When IBM Corp and Motorola Inc launched 120MHz and 133MHz versions of the PowerPC 604, no pricing was given and volume production was set vaguely for sometime in the second half of the year. The big news, however, is that the companies seem to have significantly over-estimated the integer and floating point performance of the […]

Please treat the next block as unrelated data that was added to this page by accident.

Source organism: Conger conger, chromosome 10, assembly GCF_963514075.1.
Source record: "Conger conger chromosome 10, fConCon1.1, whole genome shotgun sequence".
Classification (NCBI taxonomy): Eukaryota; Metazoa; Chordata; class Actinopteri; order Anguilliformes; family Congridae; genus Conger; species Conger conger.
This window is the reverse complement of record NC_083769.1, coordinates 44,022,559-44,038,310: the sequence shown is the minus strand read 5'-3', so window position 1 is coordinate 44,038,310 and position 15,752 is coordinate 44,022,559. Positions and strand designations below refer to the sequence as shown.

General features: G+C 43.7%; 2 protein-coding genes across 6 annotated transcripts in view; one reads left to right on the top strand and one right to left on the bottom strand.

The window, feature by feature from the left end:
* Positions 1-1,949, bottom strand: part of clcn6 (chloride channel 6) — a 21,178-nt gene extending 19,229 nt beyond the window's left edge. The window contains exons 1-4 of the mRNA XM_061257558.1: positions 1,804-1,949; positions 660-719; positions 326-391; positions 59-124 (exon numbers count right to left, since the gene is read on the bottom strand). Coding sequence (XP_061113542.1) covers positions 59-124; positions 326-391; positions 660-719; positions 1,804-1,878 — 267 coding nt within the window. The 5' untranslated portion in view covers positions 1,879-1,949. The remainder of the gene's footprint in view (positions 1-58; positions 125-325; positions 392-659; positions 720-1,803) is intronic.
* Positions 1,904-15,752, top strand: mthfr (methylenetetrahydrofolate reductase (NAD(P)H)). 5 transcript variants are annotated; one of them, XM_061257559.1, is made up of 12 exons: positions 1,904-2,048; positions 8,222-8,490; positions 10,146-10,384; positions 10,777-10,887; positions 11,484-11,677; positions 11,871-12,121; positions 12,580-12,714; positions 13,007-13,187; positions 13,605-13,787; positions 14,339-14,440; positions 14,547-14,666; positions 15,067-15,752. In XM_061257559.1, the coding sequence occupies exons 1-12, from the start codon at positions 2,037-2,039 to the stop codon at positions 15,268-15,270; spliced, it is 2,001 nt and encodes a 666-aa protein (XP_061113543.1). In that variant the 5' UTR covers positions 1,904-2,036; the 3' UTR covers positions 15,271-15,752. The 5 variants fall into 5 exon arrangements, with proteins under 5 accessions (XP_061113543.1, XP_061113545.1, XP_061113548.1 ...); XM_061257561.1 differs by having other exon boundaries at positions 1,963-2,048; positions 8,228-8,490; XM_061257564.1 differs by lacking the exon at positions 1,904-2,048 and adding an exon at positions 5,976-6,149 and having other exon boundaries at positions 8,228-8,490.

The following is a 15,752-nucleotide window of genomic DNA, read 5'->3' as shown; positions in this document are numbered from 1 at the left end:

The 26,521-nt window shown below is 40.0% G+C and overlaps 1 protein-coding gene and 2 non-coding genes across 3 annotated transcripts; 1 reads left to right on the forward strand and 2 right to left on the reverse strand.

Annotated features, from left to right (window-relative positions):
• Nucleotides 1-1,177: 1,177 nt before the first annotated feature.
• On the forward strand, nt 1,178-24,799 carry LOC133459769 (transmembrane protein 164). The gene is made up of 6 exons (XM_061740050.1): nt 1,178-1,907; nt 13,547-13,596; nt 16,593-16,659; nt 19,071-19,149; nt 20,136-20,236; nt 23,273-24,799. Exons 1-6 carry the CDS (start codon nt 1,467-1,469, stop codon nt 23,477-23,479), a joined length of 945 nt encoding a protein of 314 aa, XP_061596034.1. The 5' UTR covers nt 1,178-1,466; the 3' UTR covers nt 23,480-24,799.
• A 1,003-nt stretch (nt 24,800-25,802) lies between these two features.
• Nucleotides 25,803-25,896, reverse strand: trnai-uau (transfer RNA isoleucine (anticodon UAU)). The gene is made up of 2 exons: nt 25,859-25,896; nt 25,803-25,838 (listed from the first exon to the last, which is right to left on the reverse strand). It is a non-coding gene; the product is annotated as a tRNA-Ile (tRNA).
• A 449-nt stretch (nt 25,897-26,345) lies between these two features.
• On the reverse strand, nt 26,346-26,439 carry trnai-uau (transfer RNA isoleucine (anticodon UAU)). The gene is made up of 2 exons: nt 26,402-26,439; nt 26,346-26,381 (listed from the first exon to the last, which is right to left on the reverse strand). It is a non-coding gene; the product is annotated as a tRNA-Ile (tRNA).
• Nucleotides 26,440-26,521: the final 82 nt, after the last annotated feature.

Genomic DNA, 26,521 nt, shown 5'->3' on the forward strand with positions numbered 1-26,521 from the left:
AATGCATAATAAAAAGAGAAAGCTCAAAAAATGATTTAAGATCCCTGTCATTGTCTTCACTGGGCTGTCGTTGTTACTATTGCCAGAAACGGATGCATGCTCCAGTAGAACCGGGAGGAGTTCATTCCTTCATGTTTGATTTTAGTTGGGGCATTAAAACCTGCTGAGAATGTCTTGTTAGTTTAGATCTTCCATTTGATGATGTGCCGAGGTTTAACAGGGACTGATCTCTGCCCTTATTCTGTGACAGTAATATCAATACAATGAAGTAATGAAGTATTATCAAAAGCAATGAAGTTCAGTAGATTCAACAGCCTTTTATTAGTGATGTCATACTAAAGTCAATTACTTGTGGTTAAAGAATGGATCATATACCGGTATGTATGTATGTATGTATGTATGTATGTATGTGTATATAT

When IBM Corp and Motorola Inc launched 120MHz and 133MHz versions of the PowerPC 604, no pricing was given and volume production was set vaguely for sometime in the second half of the year. The big news, however, is that the companies seem to have significantly over-estimated the integer and floating point performance of the processor. The 100MHz part was originally estimated to have a SPECint of 160 and a SPECfp of 165. Things have now been scaled back a bit with the announcement of the new versions – the 120MHz part was estimated to have both integer and floating point SPEC ratings of 180, while the estimated figure at 133MHz was 200MHz. But actual measured figures for the new RS/6000 models show the processors falling short of expectations. They also show the extent to which it is unwise to assign SPECmarks to a chip, rather than an entire machine. The new low-end RS/6000 43P machine shows a 100MHz 604 with 256Kb of asynchronous level 2 cache producing SPECint 128.1 and SPECfp 120.2. Doubling the size of the cache and making it synchronous improves the figures to SPECint 140.8, SPECfp 129.1. At 120MHz, and with the 512Kb cache, the machines manage SPECint 157.9 and SPECfp 139.2. The speediest, 133MHz, part is measured at SPECint 176.4 and SPECfp 156.5. In summary, a 133MHz 604-based machine is carrying out floating point operations more slowly than the alliance suggested a 100MHz chip would, while integer figures at 133MHz are worse than we were led to expect from the 120MHz part. It’s also worth noting that the integer scores are consistently better that the floating point figures, which is again a change from the expected results. It’s not all gloom for the PowerPC camp: IBM quoted Pentium figures from Intel Corp that show the machines running 20% faster than a comparable Pentium-equipped box at the same clock speed, while floating point is 40% better. The quoted figures for a 133MHz Pentium is SPECint 147.5 and SPECfp 109.6. There are two possible explanations for the discrepancy between the estimated and measured figures: either the alliance’s estimating methodology is out of kilter, or IBM’s machines simply don’t do justice to the 604’s raw performance. The former would be something of a blow to the alliance, which has made much of its conservative estimates in the past. The latter will not be too palatable to the Power Personal Systems division at IBM. As for the next stop, IBMers say that 150MHz and 180MHz versions of the 604 are planned, but no time-scales were given. Motorola is the one member of the alliance that has yet to announce machines using the 120MHz or 133MHz processors.